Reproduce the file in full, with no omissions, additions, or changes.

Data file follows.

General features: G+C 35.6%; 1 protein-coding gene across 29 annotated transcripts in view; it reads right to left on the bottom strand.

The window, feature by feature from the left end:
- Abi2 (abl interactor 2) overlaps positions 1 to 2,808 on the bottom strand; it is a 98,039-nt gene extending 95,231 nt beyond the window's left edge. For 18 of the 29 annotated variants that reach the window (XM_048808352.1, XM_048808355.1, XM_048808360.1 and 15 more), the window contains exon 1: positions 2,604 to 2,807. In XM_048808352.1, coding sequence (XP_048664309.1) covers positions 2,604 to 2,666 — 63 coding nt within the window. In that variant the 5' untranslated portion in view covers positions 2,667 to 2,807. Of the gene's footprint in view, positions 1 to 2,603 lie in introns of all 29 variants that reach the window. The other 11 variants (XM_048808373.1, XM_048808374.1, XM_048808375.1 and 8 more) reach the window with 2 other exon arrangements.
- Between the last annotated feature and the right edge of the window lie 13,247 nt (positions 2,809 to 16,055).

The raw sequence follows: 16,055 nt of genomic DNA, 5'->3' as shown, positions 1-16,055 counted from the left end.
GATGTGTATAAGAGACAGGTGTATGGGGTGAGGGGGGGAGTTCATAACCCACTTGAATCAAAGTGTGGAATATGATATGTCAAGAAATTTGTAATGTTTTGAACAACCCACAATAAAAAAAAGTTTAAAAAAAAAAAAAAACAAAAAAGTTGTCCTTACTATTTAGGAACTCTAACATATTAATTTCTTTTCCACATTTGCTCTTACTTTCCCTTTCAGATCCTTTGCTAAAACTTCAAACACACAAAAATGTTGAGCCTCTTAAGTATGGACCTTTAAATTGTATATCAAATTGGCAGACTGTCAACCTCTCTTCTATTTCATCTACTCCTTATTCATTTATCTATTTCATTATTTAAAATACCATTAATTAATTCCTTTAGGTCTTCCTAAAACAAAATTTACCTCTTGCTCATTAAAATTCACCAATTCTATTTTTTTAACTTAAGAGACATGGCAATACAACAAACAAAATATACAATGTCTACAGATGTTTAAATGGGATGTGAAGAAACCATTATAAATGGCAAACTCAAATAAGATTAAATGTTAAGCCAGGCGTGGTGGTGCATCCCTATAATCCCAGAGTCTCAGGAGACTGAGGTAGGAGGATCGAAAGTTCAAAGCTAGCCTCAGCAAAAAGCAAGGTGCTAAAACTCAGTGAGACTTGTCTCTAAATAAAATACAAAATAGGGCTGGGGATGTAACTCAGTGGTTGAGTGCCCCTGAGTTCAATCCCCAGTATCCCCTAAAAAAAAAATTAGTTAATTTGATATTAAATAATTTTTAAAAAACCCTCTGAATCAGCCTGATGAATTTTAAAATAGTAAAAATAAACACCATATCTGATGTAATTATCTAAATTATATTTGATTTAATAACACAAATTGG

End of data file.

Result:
General features: G+C 35.6%; 1 protein-coding gene across 29 annotated transcripts in view; it reads right to left on the bottom strand.

The window, feature by feature from the left end:
- Abi2 (abl interactor 2) overlaps positions 1 to 2,808 on the bottom strand; it is a 98,039-nt gene extending 95,231 nt beyond the window's left edge. For 18 of the 29 annotated variants that reach the window (XM_048808352.1, XM_048808355.1, XM_048808360.1 and 15 more), the window contains exon 1: positions 2,604 to 2,807. In XM_048808352.1, coding sequence (XP_048664309.1) covers positions 2,604 to 2,666 — 63 coding nt within the window. In that variant the 5' untranslated portion in view covers positions 2,667 to 2,807. Of the gene's footprint in view, positions 1 to 2,603 lie in introns of all 29 variants that reach the window. The other 11 variants (XM_048808373.1, XM_048808374.1, XM_048808375.1 and 8 more) reach the window with 2 other exon arrangements.
- Between the last annotated feature and the right edge of the window lie 13,247 nt (positions 2,809 to 16,055).

The raw sequence follows: 16,055 nt of genomic DNA, 5'->3' as shown, positions 1-16,055 counted from the left end.
GATGTGTATAAGAGACAGGTGTATGGGGTGAGGGGGGGAGTTCATAACCCACTTGAATCAAAGTGTGGAATATGATATGTCAAGAAATTTGTAATGTTTTGAACAACCCACAATAAAAAAAAGTTTAAAAAAAAAAAAAAACAAAAAAGTTGTCCTTACTATTTAGGAACTCTAACATATTAATTTCTTTTCCACATTTGCTCTTACTTTCCCTTTCAGATCCTTTGCTAAAACTTCAAACACACAAAAATGTTGAGCCTCTTAAGTATGGACCTTTAAATTGTATATCAAATTGGCAGACTGTCAACCTCTCTTCTATTTCATCTACTCCTTATTCATTTATCTATTTCATTATTTAAAATACCATTAATTAATTCCTTTAGGTCTTCCTAAAACAAAATTTACCTCTTGCTCATTAAAATTCACCAATTCTATTTTTTTAACTTAAGAGACATGGCAATACAACAAACAAAATATACAATGTCTACAGATGTTTAAATGGGATGTGAAGAAACCATTATAAATGGCAAACTCAAATAAGATTAAATGTTAAGCCAGGCGTGGTGGTGCATCCCTATAATCCCAGAGTCTCAGGAGACTGAGGTAGGAGGATCGAAAGTTCAAAGCTAGCCTCAGCAAAAAGCAAGGTGCTAAAACTCAGTGAGACTTGTCTCTAAATAAAATACAAAATAGGGCTGGGGATGTAACTCAGTGGTTGAGTGCCCCTGAGTTCAATCCCCAGTATCCCCTAAAAAAAAAATTAGTTAATTTGATATTAAATAATTTTTAAAAAACCCTCTGAATCAGCCTGATGAATTTTAAAATAGTAAAAATAAACACCATATCTGATGTAATTATCTAAATTATATTTGATTTAATAACACAAATTGG